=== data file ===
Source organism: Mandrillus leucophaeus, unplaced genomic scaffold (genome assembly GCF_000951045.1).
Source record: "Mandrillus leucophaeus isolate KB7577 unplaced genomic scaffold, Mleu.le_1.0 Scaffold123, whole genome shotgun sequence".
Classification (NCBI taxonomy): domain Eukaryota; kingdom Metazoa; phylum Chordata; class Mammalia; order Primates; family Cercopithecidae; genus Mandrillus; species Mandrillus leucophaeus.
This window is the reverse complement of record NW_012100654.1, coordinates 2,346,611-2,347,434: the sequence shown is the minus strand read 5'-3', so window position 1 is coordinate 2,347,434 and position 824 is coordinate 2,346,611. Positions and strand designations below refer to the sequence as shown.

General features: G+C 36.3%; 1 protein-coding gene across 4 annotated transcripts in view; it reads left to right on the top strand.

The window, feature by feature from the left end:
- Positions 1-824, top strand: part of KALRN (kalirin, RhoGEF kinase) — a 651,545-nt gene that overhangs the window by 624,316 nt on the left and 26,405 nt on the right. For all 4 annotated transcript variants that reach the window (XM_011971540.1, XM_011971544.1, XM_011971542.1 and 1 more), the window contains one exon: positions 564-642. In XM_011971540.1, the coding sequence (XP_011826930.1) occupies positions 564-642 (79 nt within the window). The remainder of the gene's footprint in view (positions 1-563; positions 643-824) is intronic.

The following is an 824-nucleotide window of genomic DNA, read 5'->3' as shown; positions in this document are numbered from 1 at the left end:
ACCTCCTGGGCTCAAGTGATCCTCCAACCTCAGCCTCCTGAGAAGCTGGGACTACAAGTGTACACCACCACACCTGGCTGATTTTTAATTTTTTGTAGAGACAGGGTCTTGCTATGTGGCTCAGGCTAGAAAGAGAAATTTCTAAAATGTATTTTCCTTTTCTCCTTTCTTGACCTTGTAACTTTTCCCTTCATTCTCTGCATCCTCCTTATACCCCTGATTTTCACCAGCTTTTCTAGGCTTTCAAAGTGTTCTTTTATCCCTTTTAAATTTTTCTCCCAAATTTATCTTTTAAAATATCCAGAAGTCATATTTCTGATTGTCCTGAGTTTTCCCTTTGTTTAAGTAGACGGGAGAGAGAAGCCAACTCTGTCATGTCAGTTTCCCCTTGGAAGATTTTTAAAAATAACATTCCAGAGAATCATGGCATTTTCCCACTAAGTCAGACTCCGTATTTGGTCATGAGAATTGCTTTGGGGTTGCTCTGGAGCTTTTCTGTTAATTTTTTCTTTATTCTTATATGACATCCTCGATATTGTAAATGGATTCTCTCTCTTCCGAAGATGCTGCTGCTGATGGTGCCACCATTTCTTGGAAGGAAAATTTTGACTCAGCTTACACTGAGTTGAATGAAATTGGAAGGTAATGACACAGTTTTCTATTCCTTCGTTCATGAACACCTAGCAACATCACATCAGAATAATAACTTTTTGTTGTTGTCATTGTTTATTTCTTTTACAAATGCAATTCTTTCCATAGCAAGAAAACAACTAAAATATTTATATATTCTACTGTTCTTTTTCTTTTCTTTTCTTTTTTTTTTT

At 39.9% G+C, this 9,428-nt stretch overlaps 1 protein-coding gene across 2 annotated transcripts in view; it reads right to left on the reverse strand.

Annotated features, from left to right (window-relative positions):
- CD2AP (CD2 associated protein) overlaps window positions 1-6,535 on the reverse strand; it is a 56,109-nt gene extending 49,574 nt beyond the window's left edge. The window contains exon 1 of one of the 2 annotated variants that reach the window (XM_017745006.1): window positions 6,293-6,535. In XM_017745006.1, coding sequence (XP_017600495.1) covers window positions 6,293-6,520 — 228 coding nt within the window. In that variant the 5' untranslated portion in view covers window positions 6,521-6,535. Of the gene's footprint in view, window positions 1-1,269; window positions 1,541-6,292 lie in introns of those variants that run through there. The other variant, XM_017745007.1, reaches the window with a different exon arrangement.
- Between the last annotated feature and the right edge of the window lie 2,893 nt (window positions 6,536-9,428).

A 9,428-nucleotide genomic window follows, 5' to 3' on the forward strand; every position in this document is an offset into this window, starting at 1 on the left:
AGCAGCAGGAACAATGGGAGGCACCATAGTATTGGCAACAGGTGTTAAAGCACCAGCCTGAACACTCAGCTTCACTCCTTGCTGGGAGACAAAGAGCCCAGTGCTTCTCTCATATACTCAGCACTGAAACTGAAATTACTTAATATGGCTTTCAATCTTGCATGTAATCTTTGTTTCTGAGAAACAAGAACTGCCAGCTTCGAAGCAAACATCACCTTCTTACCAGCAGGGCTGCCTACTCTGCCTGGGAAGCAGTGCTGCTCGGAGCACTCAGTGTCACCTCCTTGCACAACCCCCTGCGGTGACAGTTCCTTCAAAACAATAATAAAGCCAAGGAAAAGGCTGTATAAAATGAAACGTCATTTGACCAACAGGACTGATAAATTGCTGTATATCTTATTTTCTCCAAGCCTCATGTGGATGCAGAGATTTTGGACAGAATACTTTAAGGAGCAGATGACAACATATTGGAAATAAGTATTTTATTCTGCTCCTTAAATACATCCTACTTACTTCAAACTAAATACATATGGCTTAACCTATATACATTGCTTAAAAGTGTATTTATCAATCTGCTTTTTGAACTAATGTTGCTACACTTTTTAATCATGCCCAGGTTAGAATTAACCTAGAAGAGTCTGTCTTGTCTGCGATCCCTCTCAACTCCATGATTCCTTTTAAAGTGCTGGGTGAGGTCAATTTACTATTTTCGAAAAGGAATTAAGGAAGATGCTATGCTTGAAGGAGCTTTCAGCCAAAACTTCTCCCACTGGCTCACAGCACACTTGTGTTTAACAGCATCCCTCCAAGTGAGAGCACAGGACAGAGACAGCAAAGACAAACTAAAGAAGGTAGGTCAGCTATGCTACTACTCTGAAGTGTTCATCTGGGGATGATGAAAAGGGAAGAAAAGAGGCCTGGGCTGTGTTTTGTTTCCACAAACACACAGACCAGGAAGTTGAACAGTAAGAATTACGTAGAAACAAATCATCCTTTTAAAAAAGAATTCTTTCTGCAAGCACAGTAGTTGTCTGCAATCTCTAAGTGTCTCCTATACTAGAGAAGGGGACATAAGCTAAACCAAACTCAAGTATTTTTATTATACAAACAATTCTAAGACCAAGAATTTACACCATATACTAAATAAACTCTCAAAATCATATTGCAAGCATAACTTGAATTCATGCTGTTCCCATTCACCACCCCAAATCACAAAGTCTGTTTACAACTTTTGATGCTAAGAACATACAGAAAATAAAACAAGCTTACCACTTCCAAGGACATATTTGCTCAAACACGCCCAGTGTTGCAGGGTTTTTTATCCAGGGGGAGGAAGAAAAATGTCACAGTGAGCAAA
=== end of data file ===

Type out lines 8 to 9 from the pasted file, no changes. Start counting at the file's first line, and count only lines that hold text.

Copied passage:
The following is an 824-nucleotide window of genomic DNA, read 5'->3' as shown; positions in this document are numbered from 1 at the left end:
ACCTCCTGGGCTCAAGTGATCCTCCAACCTCAGCCTCCTGAGAAGCTGGGACTACAAGTGTACACCACCACACCTGGCTGATTTTTAATTTTTTGTAGAGACAGGGTCTTGCTATGTGGCTCAGGCTAGAAAGAGAAATTTCTAAAATGTATTTTCCTTTTCTCCTTTCTTGACCTTGTAACTTTTCCCTTCATTCTCTGCATCCTCCTTATACCCCTGATTTTCACCAGCTTTTCTAGGCTTTCAAAGTGTTCTTTTATCCCTTTTAAATTTTTCTCCCAAATTTATCTTTTAAAATATCCAGAAGTCATATTTCTGATTGTCCTGAGTTTTCCCTTTGTTTAAGTAGACGGGAGAGAGAAGCCAACTCTGTCATGTCAGTTTCCCCTTGGAAGATTTTTAAAAATAACATTCCAGAGAATCATGGCATTTTCCCACTAAGTCAGACTCCGTATTTGGTCATGAGAATTGCTTTGGGGTTGCTCTGGAGCTTTTCTGTTAATTTTTTCTTTATTCTTATATGACATCCTCGATATTGTAAATGGATTCTCTCTCTTCCGAAGATGCTGCTGCTGATGGTGCCACCATTTCTTGGAAGGAAAATTTTGACTCAGCTTACACTGAGTTGAATGAAATTGGAAGGTAATGACACAGTTTTCTATTCCTTCGTTCATGAACACCTAGCAACATCACATCAGAATAATAACTTTTTGTTGTTGTCATTGTTTATTTCTTTTACAAATGCAATTCTTTCCATAGCAAGAAAACAACTAAAATATTTATATATTCTACTGTTCTTTTTCTTTTCTTTTCTTTTTTTTTTT